The lakeside mansion now known as Piper Hall has undergone many transformations since it was built in 1909. Beginning as a private residence, the structure on the North Side of Chicago overlooking Lake Michigan became the library for Mundelein College, served other purposes as the school evolved, and is now a part of Loyola University Chicago’s campus as the home of the Ann Ida Gannon, BVM, Center for Women and Leadership and the Women and Leadership Archives. The building is one of the few remaining early 20th century mansions that once lined North Sheridan Road in Chicago.
Piper Hall once had a porte cochère on the west side to provide cover for vehicles and their passengers. Mundelein College Collection, circa 1938.
The white marble mansion was built in 1909 as a home for Albert Wheeler, an engineer working on Chicago’s tunnel system, and his wife Cassie. The residence was built by architect William Carbys Zimmerman in the American Foursquare or “Prairie Box” style. Cassie Wheeler, an artist, designed a great deal of the home herself and oversaw every detail as it was constructed. The spectacular home had seventeen rooms and unique features such as a cathedral oak staircase, hand-painted ceilings, and a beautiful stained-glass window. It aptly became known as “Cassie’s Dream Castle”. The dream was short lived, however, as Albert Wheeler’s work took the family to the East Coast only about seven years after the home was constructed.
The Great Hall of the Johnson home, later known as Piper Hall. Photo Courtesy of Death Valley National Park, 1920s.
A unique feature of Piper Hall is the large stained glass window in the Great Hall. The window was created by an unknown local artist.
The house was sold to Albert and Bessie Johnson in 1916 for $150,000, about $3.7 million today. The Johnsons made only small changes to the grand home, including installing oak bookcases in one of the parlors for Mr. Johnson’s extensive book collection. In 1926, the Johnsons began to purchase land and build another lavish home in Death Valley. At the beginning of the Great Depression, the Johnsons experienced financial losses and sold their Chicago home to Mundelein College, the neighboring Catholic women's college.
The room used by Albert Johnson as his parlor and library included an intricately carved mahogany fireplace mantle and columns. These features can still be seen in Piper Hall today. Photo courtesy of Death Valley National Park, 1920s.
When Mundelein College converted the home to a library, the Southeast parlor was used as a reading room and housed the reference collections. Mundelein College Collection, 1938.
In 1934, the quickly expanding Mundelein College, located in the Art Deco skyscraper next door, refitted the white mansion to act as the new school library. Along with the home, the school purchased an assortment of books and furniture from the Johnsons. The most contested item was a painting, a copy of Raphael’s Madona della Sedia, which the Johnsons refused to sell but allowed the school to keep in the library for a time. The painting now hangs in the Johnson’s Death Valley home which is now part of the Death Valley National Park.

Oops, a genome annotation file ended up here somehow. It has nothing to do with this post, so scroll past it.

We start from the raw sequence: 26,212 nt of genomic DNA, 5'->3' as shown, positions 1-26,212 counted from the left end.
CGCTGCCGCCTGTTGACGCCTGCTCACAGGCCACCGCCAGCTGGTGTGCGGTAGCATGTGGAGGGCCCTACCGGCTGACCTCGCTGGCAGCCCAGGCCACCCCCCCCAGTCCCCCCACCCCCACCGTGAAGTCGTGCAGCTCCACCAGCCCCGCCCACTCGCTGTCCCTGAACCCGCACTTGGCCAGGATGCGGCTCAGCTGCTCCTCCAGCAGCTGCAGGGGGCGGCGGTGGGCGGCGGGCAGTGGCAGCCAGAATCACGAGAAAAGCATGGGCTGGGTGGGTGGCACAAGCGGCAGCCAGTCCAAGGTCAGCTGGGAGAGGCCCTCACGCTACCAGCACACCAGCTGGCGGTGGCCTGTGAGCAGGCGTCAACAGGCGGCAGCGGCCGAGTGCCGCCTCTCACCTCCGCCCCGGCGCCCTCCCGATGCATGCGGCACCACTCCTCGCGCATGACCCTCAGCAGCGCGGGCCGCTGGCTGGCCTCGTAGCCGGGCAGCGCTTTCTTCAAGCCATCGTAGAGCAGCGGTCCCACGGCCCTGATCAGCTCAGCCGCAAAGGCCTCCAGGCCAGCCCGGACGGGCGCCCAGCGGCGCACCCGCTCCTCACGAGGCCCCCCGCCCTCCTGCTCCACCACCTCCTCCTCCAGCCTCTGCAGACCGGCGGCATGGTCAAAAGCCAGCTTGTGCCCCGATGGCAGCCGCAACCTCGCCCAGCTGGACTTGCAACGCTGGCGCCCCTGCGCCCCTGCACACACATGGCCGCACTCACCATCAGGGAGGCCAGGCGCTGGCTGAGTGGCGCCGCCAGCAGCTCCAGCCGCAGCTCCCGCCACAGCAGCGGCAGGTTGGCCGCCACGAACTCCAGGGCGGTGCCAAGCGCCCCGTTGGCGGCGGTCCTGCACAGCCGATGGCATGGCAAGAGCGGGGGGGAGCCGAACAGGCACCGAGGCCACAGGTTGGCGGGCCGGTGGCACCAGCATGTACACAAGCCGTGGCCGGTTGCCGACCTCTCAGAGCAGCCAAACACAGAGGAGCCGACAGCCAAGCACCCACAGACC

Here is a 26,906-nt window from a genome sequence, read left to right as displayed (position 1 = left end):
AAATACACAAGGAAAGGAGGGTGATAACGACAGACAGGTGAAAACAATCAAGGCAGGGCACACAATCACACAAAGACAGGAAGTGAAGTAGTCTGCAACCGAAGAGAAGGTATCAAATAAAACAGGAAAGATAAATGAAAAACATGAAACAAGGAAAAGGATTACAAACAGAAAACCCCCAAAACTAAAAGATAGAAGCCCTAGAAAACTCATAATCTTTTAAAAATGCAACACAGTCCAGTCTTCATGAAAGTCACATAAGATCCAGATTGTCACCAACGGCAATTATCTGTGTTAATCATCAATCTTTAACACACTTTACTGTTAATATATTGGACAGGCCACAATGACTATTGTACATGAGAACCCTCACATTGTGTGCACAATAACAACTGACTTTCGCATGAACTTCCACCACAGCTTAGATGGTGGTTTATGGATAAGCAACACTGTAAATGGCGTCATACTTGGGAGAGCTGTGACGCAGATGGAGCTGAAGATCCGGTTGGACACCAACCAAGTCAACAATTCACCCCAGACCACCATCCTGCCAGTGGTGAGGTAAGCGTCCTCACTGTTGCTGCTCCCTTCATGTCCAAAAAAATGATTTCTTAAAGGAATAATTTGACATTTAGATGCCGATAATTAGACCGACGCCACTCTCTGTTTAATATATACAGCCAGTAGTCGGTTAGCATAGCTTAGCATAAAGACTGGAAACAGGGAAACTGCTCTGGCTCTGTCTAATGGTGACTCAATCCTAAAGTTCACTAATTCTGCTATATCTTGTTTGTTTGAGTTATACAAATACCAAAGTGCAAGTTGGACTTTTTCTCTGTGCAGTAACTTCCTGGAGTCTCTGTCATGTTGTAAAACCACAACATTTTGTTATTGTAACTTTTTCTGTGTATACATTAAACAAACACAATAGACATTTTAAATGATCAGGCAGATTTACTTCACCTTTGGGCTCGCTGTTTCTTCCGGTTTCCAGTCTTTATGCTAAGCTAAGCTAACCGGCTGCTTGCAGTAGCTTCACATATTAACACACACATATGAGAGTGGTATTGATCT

The Great Hall housed the Mundelein College library's circulation desk and card catalog. The beloved Madonna della Sedia painting can be seen hung on the right. Mundelein College Collection, 1938.
The room which Cassie Wheeler called the "Breakfast Nook" is another unique space in Piper Hall. It is shown here as a study space in Mundelein's library. The handpainted ceiling was recreated in the building's 2004 restoration. Mundelein College Collection, 1938.
Remodels to the building came in 1948 to transform the house into a more functional library. The stacks were moved from the second to the third floor, a new elevator was installed to transport books, and the kitchen and pantry were converted into a book processing area. In 1968, Mundelein’s library moved to the newly constructed Learning Resources Center, now called the Sullivan Center. For a short time, the mansion became the Gannon’s Student Center, a much-needed addition to the campus. In the following years, it served many purposes including housing the Religious Education Center, the Black Student Center, Religious Studies activities, and even a small coffeehouse in the basement. Piper Hall took on its current name in 1975. It was named for Virginia and Kenneth Piper, staunch supporters of Mundelein College. Virginia went on to have a close friendship with Ann Ida Gannon, BVM and continued to support Mundelein and the developing Gannon Center for Women until her death in 1999.
Students in the driveway outside of the Mundelein College library building, later known as Piper Hall. The Port cochere on the west side of the building was removed during its use as a library. Mundelein College Collection, 1969.
The 1990s brought many changes, including the affiliation of Mundelein College with Loyola University Chicago in 1991. In 2004, the building was restored to display the beauty of its original architectural features, and the second and third floors were remodeled to create office space. The Gannon Center and the Women and Leadership Archives moved into Piper Hall in 2005 and continue to call the beautiful building home today.
For more information about historic Piper Hall, see this Piper Hall Fact Sheet.